Friday, July 18, 2014

Show me your pump

          People inspire others every single day. You read about these stories on the news all the time. Usually I don't  pay much attention, but recently a story caught my eye. Sierra Sandison, who was just recently crowned Miss Idaho, wore her T-slim insulin pump out in the open for all to see during the swimsuit competition. People may think that this is no big deal, but in the mind of a T1D this is no small task. It takes extreme courage to put your disease out there in plain site for all to see. I may seem like I am very open with my disease, but my pump is one thing I am self conscious about. Instead of using a pump clip and sticking my pump in my pants pocket, I use a fanny pack type device to conceal it underneath my shirt and am always checking to see if my tubing is hanging out. I don't know why I feel I need to hide it, but it's something I have always done. Deep down I am insecure about having to rely on a device to do something that my body should be capable of doing on it's own.
Pump Selfie 

        Sierra's story has helped me see that if she can wear a bikini on stage in front of thousands of people WITH an insulin pump, then I can casually walk around town with my insulin pump in my pocket for the world to see. She has inspired me not to hide the pride I have for living with Type 1 Diabetes. If people ask questions, I can answer them with confidence knowing I am advocating for a disease that has many misconceptions. Many T1D's acrossed the country have been encouraged by Sierra and there is currently a #showmeyourpump hashtag on instagram where pump users are posting all kinds of selfies with their insulin pumps. Looking at these pictures brings tears to my eyes. It saddens me that we have to wear these devices, but it makes my heart smile knowing we are in this together fighting the same battle, a battle we are winning. SHOW ME YOUR PUMP!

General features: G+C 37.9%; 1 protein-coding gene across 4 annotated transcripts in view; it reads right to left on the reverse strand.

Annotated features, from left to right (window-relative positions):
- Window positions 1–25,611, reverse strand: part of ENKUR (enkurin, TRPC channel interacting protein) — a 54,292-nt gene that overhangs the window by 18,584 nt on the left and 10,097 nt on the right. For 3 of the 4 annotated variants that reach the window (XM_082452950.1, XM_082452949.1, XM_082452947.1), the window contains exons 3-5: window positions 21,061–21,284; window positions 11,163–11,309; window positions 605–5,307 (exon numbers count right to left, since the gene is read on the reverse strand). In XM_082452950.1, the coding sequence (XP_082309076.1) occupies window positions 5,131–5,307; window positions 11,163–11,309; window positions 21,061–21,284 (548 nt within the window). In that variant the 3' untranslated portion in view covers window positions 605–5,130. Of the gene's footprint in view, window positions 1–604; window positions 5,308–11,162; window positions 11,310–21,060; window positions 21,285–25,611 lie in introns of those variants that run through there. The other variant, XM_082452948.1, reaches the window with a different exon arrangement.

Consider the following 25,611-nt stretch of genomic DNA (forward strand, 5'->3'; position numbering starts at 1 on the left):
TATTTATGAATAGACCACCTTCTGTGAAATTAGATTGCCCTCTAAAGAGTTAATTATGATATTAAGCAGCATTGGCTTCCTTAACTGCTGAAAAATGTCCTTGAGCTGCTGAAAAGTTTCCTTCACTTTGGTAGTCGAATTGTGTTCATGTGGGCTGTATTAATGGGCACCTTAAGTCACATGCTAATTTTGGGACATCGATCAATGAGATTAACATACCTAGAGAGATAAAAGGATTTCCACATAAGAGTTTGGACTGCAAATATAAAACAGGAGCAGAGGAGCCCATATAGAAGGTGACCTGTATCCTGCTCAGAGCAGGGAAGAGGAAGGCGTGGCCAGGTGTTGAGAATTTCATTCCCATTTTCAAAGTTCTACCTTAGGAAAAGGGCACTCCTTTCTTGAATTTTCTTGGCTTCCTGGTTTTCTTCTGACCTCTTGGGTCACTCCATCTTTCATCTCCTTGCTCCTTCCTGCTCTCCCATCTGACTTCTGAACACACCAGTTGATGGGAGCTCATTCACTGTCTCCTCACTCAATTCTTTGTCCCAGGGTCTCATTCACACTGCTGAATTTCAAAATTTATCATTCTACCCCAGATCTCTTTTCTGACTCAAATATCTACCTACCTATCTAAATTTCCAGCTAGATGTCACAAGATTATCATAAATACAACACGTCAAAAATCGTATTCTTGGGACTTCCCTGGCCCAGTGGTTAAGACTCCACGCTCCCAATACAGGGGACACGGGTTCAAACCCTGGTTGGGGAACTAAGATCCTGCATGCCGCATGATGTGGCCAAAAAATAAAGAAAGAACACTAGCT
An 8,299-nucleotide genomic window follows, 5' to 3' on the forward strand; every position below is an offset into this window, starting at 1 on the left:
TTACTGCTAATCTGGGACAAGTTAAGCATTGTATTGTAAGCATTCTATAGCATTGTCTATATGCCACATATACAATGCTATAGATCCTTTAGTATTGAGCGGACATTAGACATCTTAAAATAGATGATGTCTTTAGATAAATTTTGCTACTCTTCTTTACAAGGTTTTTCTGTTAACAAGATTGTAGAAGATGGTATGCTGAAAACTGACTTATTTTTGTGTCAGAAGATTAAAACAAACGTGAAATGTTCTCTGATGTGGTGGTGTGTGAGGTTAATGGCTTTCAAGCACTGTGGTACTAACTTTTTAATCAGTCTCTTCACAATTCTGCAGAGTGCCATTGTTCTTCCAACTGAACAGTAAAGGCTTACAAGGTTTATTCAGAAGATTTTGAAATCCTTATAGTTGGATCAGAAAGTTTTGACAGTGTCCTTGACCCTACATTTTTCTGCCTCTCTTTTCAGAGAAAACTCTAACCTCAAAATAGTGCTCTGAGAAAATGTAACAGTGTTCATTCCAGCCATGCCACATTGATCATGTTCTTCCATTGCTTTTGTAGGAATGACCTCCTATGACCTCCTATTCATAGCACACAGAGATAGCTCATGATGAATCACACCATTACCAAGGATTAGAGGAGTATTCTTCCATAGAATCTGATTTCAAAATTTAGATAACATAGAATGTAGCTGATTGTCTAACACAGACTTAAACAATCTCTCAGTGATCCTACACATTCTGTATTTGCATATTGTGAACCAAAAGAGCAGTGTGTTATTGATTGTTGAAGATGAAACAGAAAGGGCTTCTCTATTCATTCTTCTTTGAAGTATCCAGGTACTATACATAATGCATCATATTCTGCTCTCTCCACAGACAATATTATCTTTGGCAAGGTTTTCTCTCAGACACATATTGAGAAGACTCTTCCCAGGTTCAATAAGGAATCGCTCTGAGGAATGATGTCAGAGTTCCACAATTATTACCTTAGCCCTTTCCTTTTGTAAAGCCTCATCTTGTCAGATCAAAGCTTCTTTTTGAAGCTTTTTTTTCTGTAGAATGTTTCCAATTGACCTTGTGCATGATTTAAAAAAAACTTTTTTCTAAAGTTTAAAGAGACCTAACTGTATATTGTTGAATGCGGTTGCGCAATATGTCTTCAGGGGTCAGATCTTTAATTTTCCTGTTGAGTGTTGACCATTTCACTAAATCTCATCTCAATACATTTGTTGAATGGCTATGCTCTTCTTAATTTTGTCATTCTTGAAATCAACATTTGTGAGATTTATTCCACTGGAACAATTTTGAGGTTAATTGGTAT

Sunday, July 6, 2014

Not normal

Let's not kid ourselves, life with Type 1 diabetes is NOT normal. There is no denying it. 

Pricking your finger 6 times a day is NOT normal
Giving yourself multiple shots a day is NOT normal 
Wearing your pancreas on the outside is NOT normal 
Measuring everything you ingest is NOT normal 
Counting carbs is NOT normal 
Peeing on a stick is NOT normal 
Drinking juice boxes in order to stay alive is NOT normal 

Living this ABNORMAL life comes with challenges but also many victories. 

Everyday is a TREASURE 
Beating high blood sugars is INCREDIBLE 
Teaching others about the disease is a GIFT 

Tuesday, July 1, 2014

Waterpark Magic and The Power of Friendship

    There are many ways to lower high blood sugar in a T1D. The most common is giving yourself insulin to put yourself back in range. But sometimes you will get a stubborn high that even a boatload of insulin cannot seem to cure. Over the years I have realized that running around a waterpark for a few hours is bound to drop one's BG back into range. Sometimes it drops a little too much, a little too fast.
They have my back all the time :) 
    Recently, my dear friend and I went on a indoor water park adventure. The days prior to that outing I had been having uncharacteristically high BGs even though my carb intake had been low and I was very active. Before entering the park my BG was at about 180 which is ideal before such activity and I had a small uncovered snack. This park had some amazingly cool, fast, and somewhat scary water slides which require walking up steep staircases multiple times carrying inner tubes to slide down on. I felt myself starting to drop at a constant rate but decided to keep going, because once I stopped I knew I would probably not feel well anymore. At one point I finally said to my friend, "look at my hands", which were shaking like a leaf. So she suggested I check right then and there. And I was 50. All I had was a PB&J bar worth 25 carbs. I was not planning on eating all of it because I thought I would just end up high again, but my friend suggested I eat it all so I would not have to stop again. That ended up being the best decision, because after an additional hour of water park fun and the extra carbs, I left the water park with a BG of 65. A little low but nothing a Starbucks treat cannot fix :)
    I am so fortunate to have multiple friends who are eager to learn about how I live and what it takes to live a "normal" life. The friends who notice when I am driving slower than a snail on the road and say "let me drive" because they know I am most likely battling a high BG. The ones who can identify when I am low and are always there when I need to vent. I am so LUCKY to have support like that.